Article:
Review-a-day: Black Adam #4

Posted: September 22, 2014 in Review-a-day
Tags: , , , , ,


There’s an important lesson for the residents of the DC Universe in the first few pages of this issue. If you want to kill Black Adam, and by some chance you have the opportunity to, you had better make quite certain that you get it done. If you don’t, his vengeance will be swift and it will be brutal.

The facilitators of this oh so very important lesson? Suitably enough it is a pair of assassins sent to gun down Teth-Adam.Their success was seen at the end of the previous issue. Their failure, well that was letting their target regain enough of himself to speak. That’s a more general lesson, not specific to this issue. If you don’t want to deal with magic, you’d be smart not to let the magic-user speak (smarter still to leave the magic user alone). This initial incident with the assassins, spilling forward from the end of last issue is really the driving factor behind the whole of this one, or at least that time which is spent with Black Adam. From this assassination attempt, the wounded Teth-Adam proceeds to a Vet for treatment and through events their gains the knowledge which propels him to the end of the issue. Now, I harped on this talking about last issue, so I feel I have to mention that the entirety of the scenes at or around the Vet’s office qualify in my mind as a trope. There’s difference here though, at least from my perspective. I feel that the trope in this case is used for character development, while the one last issue was used as a plot device not only for that issue but presumably for the rest of the series which makes it that much less forgivable in my mind.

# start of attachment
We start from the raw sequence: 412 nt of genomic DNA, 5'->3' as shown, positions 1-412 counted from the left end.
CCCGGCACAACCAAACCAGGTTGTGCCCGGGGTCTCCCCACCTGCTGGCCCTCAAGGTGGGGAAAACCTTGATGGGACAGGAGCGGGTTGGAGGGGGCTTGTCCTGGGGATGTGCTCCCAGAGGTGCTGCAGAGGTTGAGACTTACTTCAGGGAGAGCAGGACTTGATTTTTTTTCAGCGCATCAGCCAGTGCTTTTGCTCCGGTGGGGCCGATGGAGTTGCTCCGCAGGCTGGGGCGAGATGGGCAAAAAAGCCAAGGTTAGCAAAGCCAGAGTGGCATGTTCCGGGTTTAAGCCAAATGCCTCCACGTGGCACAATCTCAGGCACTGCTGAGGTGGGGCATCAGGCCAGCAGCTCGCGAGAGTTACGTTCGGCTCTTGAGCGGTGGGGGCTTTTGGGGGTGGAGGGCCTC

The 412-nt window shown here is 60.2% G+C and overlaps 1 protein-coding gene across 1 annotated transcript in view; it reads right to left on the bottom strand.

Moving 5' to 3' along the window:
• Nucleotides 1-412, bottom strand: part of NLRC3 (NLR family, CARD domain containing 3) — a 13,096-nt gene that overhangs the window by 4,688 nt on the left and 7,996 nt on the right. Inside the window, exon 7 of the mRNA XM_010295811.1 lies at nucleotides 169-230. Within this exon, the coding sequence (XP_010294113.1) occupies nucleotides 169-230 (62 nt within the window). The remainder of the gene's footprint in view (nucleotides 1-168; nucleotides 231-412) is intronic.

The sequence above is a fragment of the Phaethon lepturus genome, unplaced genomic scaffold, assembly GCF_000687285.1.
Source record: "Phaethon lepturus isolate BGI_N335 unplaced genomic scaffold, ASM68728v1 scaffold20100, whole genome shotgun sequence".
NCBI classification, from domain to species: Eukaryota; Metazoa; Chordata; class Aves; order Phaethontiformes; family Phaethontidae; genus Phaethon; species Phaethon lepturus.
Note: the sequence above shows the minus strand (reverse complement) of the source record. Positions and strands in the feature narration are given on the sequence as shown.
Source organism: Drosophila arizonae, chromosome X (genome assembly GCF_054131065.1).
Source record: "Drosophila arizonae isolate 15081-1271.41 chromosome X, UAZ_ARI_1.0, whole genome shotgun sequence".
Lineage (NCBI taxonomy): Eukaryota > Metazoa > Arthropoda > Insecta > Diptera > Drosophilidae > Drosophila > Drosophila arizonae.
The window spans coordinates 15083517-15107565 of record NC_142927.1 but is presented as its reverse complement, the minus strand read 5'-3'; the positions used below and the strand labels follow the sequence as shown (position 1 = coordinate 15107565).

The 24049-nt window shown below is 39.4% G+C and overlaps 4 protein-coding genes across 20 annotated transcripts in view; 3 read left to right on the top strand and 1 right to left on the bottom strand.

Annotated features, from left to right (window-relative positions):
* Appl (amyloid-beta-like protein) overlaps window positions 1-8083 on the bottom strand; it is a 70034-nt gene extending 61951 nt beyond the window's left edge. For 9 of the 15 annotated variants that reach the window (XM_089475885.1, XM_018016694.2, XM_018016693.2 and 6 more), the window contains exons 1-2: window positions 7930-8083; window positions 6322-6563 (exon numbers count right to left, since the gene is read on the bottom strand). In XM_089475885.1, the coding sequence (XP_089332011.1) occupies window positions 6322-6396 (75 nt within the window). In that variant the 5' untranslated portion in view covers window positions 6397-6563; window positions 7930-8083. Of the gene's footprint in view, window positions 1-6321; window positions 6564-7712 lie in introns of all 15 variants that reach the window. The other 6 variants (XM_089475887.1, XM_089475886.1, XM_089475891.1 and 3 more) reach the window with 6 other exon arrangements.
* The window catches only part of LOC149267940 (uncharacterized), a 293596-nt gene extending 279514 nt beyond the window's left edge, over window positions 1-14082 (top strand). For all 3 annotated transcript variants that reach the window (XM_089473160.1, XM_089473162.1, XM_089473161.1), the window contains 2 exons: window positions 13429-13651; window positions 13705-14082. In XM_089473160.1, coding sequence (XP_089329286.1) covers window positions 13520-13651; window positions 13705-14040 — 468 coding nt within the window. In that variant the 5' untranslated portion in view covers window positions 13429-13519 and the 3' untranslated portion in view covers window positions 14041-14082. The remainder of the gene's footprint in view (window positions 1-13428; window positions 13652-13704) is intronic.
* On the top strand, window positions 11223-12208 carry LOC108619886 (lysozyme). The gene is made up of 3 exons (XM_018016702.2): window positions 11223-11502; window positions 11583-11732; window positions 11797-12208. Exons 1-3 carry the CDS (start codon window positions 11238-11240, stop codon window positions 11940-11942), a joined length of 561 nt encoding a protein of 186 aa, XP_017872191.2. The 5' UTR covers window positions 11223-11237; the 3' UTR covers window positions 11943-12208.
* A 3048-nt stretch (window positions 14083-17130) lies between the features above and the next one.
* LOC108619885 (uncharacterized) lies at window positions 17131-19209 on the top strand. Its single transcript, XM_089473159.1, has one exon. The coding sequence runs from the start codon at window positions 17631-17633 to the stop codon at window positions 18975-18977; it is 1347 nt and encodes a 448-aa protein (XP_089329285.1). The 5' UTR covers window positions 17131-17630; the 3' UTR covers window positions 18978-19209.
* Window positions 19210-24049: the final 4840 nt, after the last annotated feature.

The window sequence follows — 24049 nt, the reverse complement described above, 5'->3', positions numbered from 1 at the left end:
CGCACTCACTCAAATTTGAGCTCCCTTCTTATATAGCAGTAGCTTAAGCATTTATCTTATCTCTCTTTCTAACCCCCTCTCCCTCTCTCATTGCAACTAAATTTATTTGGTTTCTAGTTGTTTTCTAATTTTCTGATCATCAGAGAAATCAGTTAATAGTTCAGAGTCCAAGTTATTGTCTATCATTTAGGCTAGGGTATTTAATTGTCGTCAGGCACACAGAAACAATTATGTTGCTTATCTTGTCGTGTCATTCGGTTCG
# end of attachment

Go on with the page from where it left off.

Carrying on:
That said, I do understand that tropes are everywhere. They exist because there are just so many stories that patterns are bound to develop and can be rather difficult to avoid. For whatever reason, the ones I mentioned here and in the previous issue just seem to stand out that much more than normal to me. They did not, however, have a significantly negative effect on my enjoyment of this story as a whole. I’m still very interested in seeing what happens next and just what Peter J. Tomasi has up his sleeve (or had as the case may be). I do have to lament though, how thoroughly Black Adam was distracted from his main purpose this issue. Undoubtedly he’ll get back on track next issue though.

Score: 7.5

Written By: Peter J. Tomasi
Art By: Doug Mahnke, Christian Alamy and Nathan Eyring
Letters By: Nick J. Napolitano
Price: $1.99 (on ComiXology)


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